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If you’re looking for a more comfortable hammock experience then you need to learn more about hammock ridgelines. There are many different ridgelines but what we are discussing today specifically is the types of ridgelines that you may need to correctly hang and support all the hammock gear correctly.
The main ridgeline is a cord that is tied between the two ends of a gathered-end hammock, to provide a perfect amount of sag in your hammock for optimal comfort. This helps ensure the hammock itself doesn’t hold the load of the weight, instead offloads to the structure itself.
Without using a ridgeline, your hammock may be much less comfortable. In this article, we’ll discuss what a hammock ridgeline is and how to use it properly for the best possible results in relaxation and sleep.
What are the main types of ridgelines for a hammock?
There are three types of ridgelines you can use when setting up your hammock, you can use a structural ridgeline, a non-structural ridgeline, and the final is a continuous ridgeline.
Each ridgeline has a specific purpose to help make your hammock setup as comfortable and sturdy as possible.
Structural Ridgelines (SRL)
A structural ridgeline is a piece of cord that helps you to hang your gathered-in hammock in sub-optimal areas where trees are not spaced out as you may have wanted. An SRL allows the hammock to still maintain the right sag to allow for a flat lie without feeling the extra tension.
These also allow for many extras to be added to your hammock like a ridgeline organizer, gear pouches, or other long lists of ridgeline accessory options, the SRL is a good thing to add to a hammock if they don’t come with one by default.
These are made using adjustable cordage, like a whoopie sling or universal constrictor rope (UCR) to allow easy changes in length to adapt to your needs.
This allows for much more ease to get the perfect match to any tree setup you can get in place and still have the comfort of a good sag.
A fixed ridgeline is exactly what it sounds like, a fixed-length cord running from one side to the other on the hammock which works in nearly all circumstances, many hammocks come with a fixed ridgeline already in place.
These are not structurally necessary for the hammock itself to hang, so this would be what many call a tarp ridgeline and these can be used as additional lines to hold anything you need like for clothes hanging, or for other needs or uses.
So where the structural ridgeline is part of the hammock connecting the ends of it to the main straps a non-structural ridgeline has no direct connection to your hammock set up and can be used for many needs.
A continuous ridgeline, or CRL, allows you to more easily center your tarp over your hammock placement without having to tie and untie hardware and knots.
This is done by the hardware you use and the way you set up adjustable knots and lines which then are set once and afterward just allow you the ability to slide the tarp over the top of the hammock as needed.
Do I Need a Ridgeline?
As a requirement, no, there is no specific need for you to HAVE a ridgeline, but if you want to be as comfortable as possible, and have all the features available to you, then yes, a hammock ridgeline is what you need.
The ridgeline enforces the shape you want to have in the hammock itself to lend you the best lie possible, this will then grant you the best sleep possible, and sleep leads to better recuperation which you will need on a thru-hike.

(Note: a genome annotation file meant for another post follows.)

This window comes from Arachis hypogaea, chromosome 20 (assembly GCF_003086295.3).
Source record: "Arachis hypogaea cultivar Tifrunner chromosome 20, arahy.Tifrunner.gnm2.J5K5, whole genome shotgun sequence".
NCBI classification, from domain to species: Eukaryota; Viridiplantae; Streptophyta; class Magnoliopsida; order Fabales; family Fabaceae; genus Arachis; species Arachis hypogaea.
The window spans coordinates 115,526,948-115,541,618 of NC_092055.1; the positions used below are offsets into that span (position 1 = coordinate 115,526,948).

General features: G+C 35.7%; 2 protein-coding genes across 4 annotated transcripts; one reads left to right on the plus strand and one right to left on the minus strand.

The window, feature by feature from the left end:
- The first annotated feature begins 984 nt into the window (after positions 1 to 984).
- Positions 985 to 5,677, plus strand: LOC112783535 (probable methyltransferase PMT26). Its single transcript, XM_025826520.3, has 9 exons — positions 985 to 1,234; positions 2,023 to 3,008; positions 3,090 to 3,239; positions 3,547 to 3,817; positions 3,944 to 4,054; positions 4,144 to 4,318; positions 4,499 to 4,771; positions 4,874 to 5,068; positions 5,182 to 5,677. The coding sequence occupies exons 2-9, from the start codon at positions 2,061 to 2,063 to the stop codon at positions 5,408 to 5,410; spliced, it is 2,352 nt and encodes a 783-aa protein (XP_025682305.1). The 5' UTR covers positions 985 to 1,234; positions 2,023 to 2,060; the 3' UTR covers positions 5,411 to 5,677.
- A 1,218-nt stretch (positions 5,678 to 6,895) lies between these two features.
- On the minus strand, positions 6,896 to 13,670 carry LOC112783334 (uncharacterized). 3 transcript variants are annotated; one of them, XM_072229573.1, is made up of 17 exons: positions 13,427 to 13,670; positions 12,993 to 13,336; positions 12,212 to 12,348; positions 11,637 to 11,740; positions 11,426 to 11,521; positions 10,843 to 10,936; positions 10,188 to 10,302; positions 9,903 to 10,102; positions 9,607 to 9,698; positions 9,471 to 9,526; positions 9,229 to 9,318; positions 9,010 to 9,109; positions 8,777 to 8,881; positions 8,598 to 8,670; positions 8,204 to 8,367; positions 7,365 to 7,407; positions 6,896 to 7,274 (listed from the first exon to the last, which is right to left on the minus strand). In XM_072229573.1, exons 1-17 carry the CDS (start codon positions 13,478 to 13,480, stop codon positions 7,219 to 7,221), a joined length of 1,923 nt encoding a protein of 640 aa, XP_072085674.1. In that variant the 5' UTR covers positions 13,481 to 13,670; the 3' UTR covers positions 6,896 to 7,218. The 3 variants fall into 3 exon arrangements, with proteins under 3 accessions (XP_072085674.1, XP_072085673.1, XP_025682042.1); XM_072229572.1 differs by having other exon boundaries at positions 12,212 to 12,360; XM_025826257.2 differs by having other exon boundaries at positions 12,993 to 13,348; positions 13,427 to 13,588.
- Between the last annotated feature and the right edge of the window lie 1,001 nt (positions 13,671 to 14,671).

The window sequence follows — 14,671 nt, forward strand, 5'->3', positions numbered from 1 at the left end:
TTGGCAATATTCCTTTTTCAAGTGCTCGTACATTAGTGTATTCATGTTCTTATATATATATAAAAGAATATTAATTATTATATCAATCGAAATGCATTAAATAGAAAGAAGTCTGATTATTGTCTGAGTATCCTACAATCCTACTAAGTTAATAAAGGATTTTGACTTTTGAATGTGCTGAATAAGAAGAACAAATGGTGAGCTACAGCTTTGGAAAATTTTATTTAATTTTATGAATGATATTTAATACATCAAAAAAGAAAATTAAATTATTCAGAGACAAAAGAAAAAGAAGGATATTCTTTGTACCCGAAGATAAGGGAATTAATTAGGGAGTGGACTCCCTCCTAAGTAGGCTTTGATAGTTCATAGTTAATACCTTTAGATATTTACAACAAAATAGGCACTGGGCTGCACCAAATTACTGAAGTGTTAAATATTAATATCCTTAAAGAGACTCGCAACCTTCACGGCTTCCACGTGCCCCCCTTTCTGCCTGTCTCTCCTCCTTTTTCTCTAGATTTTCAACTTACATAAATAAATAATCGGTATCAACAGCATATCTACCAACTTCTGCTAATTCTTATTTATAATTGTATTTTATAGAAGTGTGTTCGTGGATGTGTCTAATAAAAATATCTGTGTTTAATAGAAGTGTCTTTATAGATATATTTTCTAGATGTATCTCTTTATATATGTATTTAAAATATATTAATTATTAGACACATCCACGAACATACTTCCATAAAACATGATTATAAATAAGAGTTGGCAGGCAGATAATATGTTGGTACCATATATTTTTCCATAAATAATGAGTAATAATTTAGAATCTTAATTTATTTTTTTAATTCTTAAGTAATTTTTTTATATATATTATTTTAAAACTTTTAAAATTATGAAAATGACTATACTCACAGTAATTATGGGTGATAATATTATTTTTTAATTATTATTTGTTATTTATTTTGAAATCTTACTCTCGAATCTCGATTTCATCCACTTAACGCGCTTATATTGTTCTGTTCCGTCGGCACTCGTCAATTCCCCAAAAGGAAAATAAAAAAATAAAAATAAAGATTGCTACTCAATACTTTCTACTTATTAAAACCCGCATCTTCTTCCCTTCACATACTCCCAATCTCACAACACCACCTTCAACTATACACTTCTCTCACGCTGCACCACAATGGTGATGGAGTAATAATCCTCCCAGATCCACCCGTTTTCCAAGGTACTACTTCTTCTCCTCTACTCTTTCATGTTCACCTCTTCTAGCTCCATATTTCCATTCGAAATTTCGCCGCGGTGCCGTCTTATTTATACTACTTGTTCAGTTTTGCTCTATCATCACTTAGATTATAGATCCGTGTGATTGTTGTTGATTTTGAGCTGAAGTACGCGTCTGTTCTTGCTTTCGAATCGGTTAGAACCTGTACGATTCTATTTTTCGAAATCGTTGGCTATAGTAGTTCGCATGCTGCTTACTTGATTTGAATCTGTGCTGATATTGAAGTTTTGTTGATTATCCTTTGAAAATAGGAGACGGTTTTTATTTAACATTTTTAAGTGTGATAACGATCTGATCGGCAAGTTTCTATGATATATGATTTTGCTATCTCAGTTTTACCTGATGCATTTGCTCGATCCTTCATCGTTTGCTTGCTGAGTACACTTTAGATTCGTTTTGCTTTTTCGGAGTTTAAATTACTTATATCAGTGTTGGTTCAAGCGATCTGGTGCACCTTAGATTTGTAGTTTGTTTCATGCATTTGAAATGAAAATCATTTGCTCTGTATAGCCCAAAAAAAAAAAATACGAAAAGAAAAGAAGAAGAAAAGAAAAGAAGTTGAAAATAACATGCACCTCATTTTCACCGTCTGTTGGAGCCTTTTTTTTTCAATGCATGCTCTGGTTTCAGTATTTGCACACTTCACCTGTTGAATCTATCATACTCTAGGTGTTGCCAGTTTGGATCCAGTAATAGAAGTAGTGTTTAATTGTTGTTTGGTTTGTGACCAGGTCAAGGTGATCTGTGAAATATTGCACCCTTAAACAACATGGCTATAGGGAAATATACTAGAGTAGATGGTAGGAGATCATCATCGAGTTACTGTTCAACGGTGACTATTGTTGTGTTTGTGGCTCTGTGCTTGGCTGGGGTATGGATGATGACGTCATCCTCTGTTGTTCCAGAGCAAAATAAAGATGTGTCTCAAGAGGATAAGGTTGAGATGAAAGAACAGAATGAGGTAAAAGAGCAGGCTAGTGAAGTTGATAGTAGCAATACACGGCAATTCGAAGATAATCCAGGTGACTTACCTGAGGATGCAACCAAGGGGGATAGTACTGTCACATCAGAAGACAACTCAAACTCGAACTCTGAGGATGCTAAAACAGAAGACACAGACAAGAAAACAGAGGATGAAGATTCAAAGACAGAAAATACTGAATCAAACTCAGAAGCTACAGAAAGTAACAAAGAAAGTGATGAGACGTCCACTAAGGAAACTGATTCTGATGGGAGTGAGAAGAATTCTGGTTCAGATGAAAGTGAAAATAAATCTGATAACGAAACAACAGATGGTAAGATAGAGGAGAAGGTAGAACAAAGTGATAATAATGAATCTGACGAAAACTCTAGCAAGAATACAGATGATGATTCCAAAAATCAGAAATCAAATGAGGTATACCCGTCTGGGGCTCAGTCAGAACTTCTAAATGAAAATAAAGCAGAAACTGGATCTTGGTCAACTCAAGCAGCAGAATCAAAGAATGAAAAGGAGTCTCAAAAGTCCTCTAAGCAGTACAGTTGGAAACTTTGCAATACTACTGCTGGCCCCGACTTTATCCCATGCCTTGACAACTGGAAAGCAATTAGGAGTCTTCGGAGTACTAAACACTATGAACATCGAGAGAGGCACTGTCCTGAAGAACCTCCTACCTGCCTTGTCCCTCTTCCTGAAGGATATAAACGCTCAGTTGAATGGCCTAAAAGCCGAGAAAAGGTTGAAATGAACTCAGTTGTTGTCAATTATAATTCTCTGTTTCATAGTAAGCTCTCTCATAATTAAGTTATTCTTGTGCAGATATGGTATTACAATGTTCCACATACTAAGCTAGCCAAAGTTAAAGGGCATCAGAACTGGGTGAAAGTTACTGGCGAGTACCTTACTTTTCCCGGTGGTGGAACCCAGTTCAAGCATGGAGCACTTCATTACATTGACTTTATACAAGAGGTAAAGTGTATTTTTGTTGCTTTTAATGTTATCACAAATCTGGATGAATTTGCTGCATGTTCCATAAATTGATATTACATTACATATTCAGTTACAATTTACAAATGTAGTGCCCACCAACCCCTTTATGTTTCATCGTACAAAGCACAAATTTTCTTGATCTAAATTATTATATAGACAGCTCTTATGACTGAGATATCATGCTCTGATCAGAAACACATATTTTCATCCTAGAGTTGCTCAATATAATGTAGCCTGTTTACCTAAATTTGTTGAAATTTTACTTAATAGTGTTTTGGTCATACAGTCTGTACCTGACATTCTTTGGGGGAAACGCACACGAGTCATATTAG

You may think of the extra weight as unnecessary but I can tell you the ounce for that line to run will pay off day after day as you get better sleep without the toss and turns others will have when skipping using a ridgeline.
Why You May Need a Ridgeline
The one core issue you will experience along any trail will be finding trees that are the right distance apart for your hammock to set up perfectly without issue, this will be even more difficult if you travel with a group and skip established shelter areas.
A ridgeline helps you manage the distance between trees that would normally inhibit proper optimal camping hammocks. These then allow your hammock body to still sag perfectly for perfect rest, this is the vital part of good rest with a hammock.
Let’s take a deeper look into the benefits of using a ridgeline so that you can weigh yourself whether the extra ounce for a ridgeline would be worth it to you on your next trek.
Benefits to a Hammock Ridgeline
So if you are thinking that maybe a ridgeline is for you but you need to be sold a bit more about why you should, let’s jump into the benefits of having a hammock ridgeline are:
Get the Perfect Sag
Managing the right sag on your hammock is what will make or break your comfort in it, this is what the ridgeline does for you, it helps give you that perfect amount of sag.
You can control how much sag by creating a structural ridgeline which will allow you to set up your lines and get just the right feel for what YOU need to be comfortable.
Hang Better in Poorly Distanced Trees
There will always be times when you need to set up your hammock in places where trees will be further apart than you would want them to be to achieve the right hang and hammock sag.
A ridgeline helps to keep your hammock at the right sag no matter the angle and distance the straps are pulled out.
Reduces Pressure on Your Hammock Material
One thing you definitely do not need on the trail is to have the hammock itself tear due to the weight being too much to hold on its own, a ridgeline takes this pressure on instead of placing it on the hammock.
Hold Your Bug Net
Your ridgeline can help lift your bug net which will get it off your face and give you some more headroom as you sleep as no one needs to have the net ride too close!
Keep Your Gear More Organized
Your ridgeline can also hold gear lofts for you allowing easy headlamp use and access, to toiletries, and other needed items within your arm’s reach without having to find them in a backpack at night.